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Factors influencing the propensity to cycle to work


  • Wardman, Mark
  • Tight, Miles
  • Page, Matthew


This paper describes the development of a mode choice model for the journey to work with special emphasis on the propensity to cycle. The model combines Revealed Preference (RP) and Stated Preference (SP) data to form a very large and comprehensive model. RP data from the National Travel Survey was combined with a specially commissioned RP survey. A number of SP surveys were also undertaken to examine the effects of different types of en-route and trip end cycle facilities and financial measures to encourage cycling. The development of the model is described in detail. The model was used to forecast trends in urban commuting shares over time and to predict the impacts of different measures to encourage cycling. Of the en-route cycle facilities, a completely segregated cycleway was forecast to have the greatest impact, but even the unfeasible scenario of universal provision of such facilities would only result in a 55% increase in cycling and a slight reduction in car commuting. Payments for cycling to work were found to be highly effective with a £2 daily payment almost doubling the level of cycling. The most effective policy would combine improvements in en-route facilities, a daily payment to cycle to work and comprehensive trip end facilities and this would also have a significant impact on car commuting.

Suggested Citation

  • Wardman, Mark & Tight, Miles & Page, Matthew, 2007. "Factors influencing the propensity to cycle to work," Transportation Research Part A: Policy and Practice, Elsevier, vol. 41(4), pages 339-350, May.
  • Handle: RePEc:eee:transa:v:41:y:2007:i:4:p:339-350

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    References listed on IDEAS

    1. Gaffron, Philine, 2003. "The implementation of walking and cycling policies in British local authorities," Transport Policy, Elsevier, vol. 10(3), pages 235-244, July.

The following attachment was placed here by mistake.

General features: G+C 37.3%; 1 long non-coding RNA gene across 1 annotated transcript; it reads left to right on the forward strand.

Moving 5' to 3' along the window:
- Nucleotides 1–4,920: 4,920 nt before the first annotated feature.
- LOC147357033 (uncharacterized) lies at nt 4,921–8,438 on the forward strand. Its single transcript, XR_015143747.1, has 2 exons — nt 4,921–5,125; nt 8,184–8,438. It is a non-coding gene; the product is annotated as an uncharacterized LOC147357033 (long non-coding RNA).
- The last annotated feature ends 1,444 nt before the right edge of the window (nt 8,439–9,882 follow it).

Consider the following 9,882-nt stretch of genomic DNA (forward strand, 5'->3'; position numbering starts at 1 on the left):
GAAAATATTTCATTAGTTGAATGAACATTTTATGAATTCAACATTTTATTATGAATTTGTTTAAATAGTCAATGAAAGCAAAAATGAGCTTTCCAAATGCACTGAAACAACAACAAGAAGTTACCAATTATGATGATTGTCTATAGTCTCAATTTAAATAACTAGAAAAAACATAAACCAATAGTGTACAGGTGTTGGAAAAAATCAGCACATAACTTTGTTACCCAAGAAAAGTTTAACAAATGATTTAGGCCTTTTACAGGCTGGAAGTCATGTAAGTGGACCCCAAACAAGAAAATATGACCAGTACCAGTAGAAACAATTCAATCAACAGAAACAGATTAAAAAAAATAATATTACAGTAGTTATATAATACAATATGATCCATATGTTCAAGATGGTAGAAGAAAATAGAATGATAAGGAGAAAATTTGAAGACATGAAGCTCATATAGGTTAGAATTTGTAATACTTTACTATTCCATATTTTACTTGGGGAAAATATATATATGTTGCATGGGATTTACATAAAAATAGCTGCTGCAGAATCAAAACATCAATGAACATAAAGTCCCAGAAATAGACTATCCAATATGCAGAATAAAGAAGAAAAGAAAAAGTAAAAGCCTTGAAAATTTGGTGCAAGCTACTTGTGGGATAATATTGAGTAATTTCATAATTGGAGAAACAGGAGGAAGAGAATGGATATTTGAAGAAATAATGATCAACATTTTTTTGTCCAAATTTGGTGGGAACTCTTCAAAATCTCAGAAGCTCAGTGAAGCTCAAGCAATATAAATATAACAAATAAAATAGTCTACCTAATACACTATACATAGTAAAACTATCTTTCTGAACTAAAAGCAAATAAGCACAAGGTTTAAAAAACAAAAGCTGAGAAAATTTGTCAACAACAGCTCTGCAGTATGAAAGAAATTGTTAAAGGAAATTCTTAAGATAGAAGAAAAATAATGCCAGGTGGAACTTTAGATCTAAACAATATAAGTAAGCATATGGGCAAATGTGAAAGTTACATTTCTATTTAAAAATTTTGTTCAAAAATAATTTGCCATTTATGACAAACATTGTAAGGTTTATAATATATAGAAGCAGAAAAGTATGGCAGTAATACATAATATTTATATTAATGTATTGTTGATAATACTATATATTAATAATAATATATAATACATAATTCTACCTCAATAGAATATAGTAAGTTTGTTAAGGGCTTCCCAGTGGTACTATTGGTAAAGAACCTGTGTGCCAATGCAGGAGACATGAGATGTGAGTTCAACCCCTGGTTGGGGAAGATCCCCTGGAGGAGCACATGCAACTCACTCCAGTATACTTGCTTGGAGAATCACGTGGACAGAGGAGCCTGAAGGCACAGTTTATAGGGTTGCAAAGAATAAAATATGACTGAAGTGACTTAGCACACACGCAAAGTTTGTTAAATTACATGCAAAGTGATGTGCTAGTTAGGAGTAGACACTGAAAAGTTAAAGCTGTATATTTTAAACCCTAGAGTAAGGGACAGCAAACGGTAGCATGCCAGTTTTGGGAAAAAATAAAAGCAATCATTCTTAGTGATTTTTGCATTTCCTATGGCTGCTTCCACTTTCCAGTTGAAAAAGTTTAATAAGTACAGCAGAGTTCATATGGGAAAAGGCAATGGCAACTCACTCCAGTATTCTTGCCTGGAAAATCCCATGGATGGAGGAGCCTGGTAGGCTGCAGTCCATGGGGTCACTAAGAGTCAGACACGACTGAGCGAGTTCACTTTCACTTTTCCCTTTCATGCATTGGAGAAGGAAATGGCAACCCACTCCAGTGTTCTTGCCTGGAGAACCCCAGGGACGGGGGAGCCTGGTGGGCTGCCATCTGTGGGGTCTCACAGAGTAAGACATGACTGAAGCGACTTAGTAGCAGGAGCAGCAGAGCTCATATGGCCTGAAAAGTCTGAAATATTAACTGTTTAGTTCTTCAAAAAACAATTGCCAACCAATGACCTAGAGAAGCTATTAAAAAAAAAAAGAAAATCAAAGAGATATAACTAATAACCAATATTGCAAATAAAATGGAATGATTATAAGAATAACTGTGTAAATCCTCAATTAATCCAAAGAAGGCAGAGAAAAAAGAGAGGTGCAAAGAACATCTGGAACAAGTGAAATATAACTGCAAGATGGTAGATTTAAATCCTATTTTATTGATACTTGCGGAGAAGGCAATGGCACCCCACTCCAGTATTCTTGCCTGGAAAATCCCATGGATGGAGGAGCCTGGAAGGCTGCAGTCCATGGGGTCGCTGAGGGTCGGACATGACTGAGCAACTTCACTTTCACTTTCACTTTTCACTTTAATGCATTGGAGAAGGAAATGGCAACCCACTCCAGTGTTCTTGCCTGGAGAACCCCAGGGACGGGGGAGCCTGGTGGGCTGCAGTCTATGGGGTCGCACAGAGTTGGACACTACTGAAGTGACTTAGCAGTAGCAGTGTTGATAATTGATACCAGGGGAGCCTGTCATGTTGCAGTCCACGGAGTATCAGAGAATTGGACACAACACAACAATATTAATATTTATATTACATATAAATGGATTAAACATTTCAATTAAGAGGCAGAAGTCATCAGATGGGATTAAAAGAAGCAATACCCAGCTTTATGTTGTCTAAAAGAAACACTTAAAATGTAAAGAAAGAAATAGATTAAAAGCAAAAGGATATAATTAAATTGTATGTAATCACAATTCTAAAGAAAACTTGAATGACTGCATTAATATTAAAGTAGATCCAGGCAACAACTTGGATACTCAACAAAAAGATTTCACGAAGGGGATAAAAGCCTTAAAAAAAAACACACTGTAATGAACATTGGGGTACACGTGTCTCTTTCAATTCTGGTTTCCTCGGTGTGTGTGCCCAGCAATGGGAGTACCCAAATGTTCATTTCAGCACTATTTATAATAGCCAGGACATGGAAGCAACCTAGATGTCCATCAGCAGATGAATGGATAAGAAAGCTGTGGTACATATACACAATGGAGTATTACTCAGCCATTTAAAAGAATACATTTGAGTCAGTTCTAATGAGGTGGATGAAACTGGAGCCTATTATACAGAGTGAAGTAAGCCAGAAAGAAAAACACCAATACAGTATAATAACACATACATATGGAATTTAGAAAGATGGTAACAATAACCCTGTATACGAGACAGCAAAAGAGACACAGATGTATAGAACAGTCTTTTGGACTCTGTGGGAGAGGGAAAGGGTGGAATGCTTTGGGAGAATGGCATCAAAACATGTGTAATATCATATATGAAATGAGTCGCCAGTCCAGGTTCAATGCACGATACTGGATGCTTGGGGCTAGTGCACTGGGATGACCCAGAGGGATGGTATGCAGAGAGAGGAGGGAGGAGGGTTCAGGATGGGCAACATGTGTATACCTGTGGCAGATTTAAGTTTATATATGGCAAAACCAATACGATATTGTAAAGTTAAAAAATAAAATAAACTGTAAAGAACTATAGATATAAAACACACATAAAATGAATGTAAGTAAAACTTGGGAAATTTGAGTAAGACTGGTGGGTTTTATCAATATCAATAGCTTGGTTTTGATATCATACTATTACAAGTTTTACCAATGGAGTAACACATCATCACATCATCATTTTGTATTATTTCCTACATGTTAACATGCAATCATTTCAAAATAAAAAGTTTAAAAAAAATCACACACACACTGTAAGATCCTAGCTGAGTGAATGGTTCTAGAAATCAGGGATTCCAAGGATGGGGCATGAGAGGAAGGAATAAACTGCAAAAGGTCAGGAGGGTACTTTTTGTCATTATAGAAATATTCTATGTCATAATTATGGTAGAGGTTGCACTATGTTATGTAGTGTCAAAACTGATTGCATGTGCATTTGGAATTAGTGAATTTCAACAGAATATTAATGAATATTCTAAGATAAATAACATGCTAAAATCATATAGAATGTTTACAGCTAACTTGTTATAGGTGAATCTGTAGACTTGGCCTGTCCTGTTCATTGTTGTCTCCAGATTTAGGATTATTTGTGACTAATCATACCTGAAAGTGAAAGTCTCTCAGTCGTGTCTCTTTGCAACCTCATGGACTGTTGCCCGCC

2. repec:aph:ajpbhl:2003:93:9:1509-1516_3 is not listed on IDEAS
    3. Hopkinson, P & Wardman, M, 1996. "Evaluating the demand for new cycle facilities," Transport Policy, Elsevier, vol. 3(4), pages 241-249, October.
    4. Rietveld, Piet & Daniel, Vanessa, 2004. "Determinants of bicycle use: do municipal policies matter?," Transportation Research Part A: Policy and Practice, Elsevier, vol. 38(7), pages 531-550, August.
    5. Tilahun, Nebiyou Y. & Levinson, David M. & Krizek, Kevin J., 2007. "Trails, lanes, or traffic: Valuing bicycle facilities with an adaptive stated preference survey," Transportation Research Part A: Policy and Practice, Elsevier, vol. 41(4), pages 287-301, May.
    6. Wardman, Mark, 2004. "Public transport values of time," Transport Policy, Elsevier, vol. 11(4), pages 363-377, October.
    7. Ortúzar, Juan de Dios & Iacobelli, Andrés & Valeze, Claudio, 2000. "Estimating demand for a cycle-way network," Transportation Research Part A: Policy and Practice, Elsevier, vol. 34(5), pages 353-373, June.
    8. Noland, Robert B & Kunreuther, Howard, 1995. "Short-run and long-run policies for increasing bicycle transportation for daily commuter trips," Transport Policy, Elsevier, vol. 2(1), pages 67-79, January.
    9. Wardman, Mark & Hatfield, Richard & Page, Matthew, 1997. "The UK national cycling strategy: can improved facilities meet the targets?," Transport Policy, Elsevier, vol. 4(2), pages 123-133, April.
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